Is Polyarteritis Nodosa?
Polyarteritis nodosa (PAN) is a condition that causes swollen
arteries. It primarily affects small and medium arteries, which can become
inflamed or damaged. This is a serious disease of the blood vessels caused by
an immune system malfunction.
Ongoing treatment is crucial, and there’s a risk of serious
complications for people who have it and don’t seek medical care.
Are the Symptoms of Polyarteritis Nodosa?
PAN ultimately affects all of your organs, including the skin. It
can also affect your central nervous system.
The symptoms of PAN are quite pronounced and may include:
- a decreased appetite
- sudden weight loss
- abdominal pain
- excessive fatigue
- muscle and joint aches
According to Johns
Hopkins, PAN affects the nervous systems of up to 70 percent of people.
Without medical treatment, PAN can cause seizures and neurological issues,
including reduced alertness and cognitive dysfunction, after two to three
Skin lesions are also very common. PAN most often affects the
skin on the legs, and the sores can be painful.
Are the Causes of Polyarteritis Nodosa?
Your arteries carry blood to your tissues and organs. PAN is
characterized by damaged arteries that impede the flow of blood to the rest of
your body. When your organs don’t receive enough oxygen-rich blood, they stop
working the way they should. This type of arterial damage occurs when your
immune system attacks your arteries. There’s no one identifiable cause for this
immune reaction, so the exact cause of PAN also remains unknown.
Is at Risk for Polyarteritis Nodosa?
While the exact cause of PAN is unknown, there are many factors
that can increase your risk of developing the disease. PAN is more common in
- are 40 or older
- are male
- have an active hepatitis B or C infection
It’s important to understand these risk factors and talk to your
doctor about receiving regular tests. This is especially true if you experience
symptoms of PAN or if the condition runs in your family.
Is Polyarteritis Nodosa Diagnosed?
PAN is a complicated disease that requires multiple tests before your
doctor can make a proper diagnosis. Your doctor will likely order a complete
blood count to measure the number of red and white blood cells you have.
You may also undergo:
- a tissue biopsy, which involve taking a small
sample of an affected artery for laboratory examination
- an arteriogram, which is an X-ray of the
- an erythrocyte sedimentation rate (ESR) test to
Most people with PAN have elevated ESR results. According to Johns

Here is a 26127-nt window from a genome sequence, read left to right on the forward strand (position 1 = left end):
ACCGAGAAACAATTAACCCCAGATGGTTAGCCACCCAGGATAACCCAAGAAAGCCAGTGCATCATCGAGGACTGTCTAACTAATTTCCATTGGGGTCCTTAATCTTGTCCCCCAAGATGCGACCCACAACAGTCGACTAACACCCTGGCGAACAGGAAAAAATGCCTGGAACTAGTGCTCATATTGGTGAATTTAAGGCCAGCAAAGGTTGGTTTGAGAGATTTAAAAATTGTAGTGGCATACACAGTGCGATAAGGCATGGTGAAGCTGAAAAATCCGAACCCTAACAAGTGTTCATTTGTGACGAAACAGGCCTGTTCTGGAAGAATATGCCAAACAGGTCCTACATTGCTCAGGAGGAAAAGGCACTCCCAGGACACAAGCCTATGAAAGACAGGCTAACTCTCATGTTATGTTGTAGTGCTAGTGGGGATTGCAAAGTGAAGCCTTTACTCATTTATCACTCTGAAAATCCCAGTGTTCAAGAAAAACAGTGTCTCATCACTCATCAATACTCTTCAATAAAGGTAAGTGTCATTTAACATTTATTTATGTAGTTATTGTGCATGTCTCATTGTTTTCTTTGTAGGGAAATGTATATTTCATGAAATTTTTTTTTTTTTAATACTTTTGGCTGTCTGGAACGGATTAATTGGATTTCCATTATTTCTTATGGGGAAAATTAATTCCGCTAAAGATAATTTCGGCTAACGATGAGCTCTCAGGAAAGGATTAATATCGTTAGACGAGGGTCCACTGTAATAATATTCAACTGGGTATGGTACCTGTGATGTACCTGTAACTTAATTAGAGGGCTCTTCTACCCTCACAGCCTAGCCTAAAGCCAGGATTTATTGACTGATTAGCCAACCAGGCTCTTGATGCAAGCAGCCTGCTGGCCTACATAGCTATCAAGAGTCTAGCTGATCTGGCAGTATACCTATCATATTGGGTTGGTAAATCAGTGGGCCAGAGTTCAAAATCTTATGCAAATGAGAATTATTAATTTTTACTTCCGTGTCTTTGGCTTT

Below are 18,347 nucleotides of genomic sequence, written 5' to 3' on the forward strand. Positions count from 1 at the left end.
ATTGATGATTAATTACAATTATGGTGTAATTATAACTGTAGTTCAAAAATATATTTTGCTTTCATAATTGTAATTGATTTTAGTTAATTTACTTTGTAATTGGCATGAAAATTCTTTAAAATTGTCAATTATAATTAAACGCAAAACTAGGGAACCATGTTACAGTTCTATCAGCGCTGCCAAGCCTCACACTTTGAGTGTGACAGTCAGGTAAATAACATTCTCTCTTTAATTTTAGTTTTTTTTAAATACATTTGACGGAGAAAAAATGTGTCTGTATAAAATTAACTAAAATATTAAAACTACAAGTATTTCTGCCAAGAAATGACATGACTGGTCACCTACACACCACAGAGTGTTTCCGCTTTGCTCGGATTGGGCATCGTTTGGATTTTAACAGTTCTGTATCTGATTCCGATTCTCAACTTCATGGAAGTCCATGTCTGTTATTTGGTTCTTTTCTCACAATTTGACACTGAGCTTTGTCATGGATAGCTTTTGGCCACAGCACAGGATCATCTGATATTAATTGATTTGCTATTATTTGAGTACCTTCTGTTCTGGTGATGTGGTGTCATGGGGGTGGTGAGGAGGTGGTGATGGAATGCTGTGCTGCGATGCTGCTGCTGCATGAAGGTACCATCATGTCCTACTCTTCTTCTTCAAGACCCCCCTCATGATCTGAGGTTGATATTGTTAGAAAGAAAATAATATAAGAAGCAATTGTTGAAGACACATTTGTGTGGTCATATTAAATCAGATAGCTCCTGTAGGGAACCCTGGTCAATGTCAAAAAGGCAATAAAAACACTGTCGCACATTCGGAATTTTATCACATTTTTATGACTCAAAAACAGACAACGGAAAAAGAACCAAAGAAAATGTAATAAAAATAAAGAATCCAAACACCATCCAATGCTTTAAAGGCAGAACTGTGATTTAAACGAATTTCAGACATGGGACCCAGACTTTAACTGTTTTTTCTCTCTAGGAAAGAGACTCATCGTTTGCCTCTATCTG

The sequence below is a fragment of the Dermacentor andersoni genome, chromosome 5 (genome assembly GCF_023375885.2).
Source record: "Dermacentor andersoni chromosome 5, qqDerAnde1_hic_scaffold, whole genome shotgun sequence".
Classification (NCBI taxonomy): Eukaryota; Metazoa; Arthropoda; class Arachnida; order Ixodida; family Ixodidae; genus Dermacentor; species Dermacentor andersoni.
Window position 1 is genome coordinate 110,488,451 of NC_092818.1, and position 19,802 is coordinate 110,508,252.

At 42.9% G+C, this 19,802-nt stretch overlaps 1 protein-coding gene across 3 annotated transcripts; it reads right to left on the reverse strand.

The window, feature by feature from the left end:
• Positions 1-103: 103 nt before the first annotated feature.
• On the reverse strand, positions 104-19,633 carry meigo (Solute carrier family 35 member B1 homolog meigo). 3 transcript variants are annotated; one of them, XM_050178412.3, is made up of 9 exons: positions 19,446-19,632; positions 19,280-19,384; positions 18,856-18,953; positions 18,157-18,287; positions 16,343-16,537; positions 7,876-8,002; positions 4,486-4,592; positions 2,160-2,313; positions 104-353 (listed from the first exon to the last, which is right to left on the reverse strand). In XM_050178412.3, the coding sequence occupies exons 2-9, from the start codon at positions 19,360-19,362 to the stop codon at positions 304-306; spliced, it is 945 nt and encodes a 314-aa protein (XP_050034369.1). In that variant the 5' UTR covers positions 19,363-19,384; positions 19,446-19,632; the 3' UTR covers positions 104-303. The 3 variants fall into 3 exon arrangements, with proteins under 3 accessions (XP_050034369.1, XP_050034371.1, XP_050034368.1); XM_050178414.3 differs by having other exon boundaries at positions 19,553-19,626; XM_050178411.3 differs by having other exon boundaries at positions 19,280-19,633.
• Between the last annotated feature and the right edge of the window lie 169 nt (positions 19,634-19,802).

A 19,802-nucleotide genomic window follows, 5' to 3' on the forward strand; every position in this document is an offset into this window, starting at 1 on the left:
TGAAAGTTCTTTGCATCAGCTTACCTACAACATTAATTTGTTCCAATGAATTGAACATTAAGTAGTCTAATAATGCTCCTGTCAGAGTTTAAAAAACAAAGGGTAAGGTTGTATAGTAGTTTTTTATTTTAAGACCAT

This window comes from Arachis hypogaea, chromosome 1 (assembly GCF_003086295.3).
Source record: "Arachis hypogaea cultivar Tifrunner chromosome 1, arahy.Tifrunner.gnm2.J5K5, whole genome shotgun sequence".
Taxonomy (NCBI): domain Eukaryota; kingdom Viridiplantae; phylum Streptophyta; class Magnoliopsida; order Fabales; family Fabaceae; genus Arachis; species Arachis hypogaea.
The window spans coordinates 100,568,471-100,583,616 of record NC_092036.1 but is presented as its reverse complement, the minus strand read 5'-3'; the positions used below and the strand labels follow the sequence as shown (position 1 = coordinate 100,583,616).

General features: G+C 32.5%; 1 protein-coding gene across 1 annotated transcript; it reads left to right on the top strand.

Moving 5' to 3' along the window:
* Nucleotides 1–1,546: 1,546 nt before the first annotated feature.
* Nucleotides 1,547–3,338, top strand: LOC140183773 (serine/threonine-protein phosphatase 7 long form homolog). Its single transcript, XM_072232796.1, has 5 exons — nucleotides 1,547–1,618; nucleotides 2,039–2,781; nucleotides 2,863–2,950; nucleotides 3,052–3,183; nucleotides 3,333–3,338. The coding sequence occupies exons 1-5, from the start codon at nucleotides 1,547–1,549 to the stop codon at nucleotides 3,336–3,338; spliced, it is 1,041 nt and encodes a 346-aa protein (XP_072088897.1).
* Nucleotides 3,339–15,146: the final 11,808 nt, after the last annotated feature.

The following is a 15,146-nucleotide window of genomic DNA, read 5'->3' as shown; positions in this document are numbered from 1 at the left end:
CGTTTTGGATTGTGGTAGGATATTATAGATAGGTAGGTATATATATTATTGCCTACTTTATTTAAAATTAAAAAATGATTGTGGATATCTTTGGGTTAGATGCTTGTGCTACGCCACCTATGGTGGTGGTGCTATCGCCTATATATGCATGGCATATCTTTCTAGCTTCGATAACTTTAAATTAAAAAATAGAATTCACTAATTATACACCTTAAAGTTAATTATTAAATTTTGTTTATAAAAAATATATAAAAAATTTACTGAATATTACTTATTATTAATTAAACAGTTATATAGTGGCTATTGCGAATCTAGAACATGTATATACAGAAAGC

Hopkins, skin and muscle or nerve biopsies can be helpful when making a diagnosis.
Once these tests are complete, your doctor will formulate a
diagnosis and treatment plan.
In some cases, doctors may mistake abdominal pain and
gastrointestinal side effects for inflammatory bowel disease. For this reason,
it’s important to report any long-term gastrointestinal effects to your doctor
Are the Treatment Options for Polyarteritis Nodosa?
The most common treatment for PAN is a combination of
prescription drugs, including:
- immune suppressants
- antiviral medications
High doses of corticosteroids, or
steroids, control the symptoms of PAN by reducing inflammation and replacing
certain hormones in the body. Corticosteroids can cause a number of side
effects, especially when they’re taken in the oral form.
Corticosteroids can help keep your immune system from attacking
your arteries, but other types of immunosuppressive
medications may be necessary. This is especially true if your PAN
symptoms are severe.
People with hepatitis
infections primarily receive antiviral medications.
Are the Complications Associated with Polyarteritis Nodosa?
Conditions affecting the blood vessels are very serious. Damaged
arteries can ultimately affect your brain, heart, and other vital organs.
The most common complications of PAN include:
- a heart attack
- a stroke
- severe intestinal damage
- kidney failure
Is the Long-Term Outlook?
The outlook for this condition depends on the course of
treatment. People who don’t get medical care for this condition can die from
related complications. On the flip side, taking prescribed medications on a
regular basis can reduce PAN symptoms and improve your outlook. There’s no known
way to prevent PAN, so your best chance for recovery is to stick to your
treatment plan. The Cleveland
Clinic notes that, on average, over 80 percent of people who experience PAN
for five or more years survive.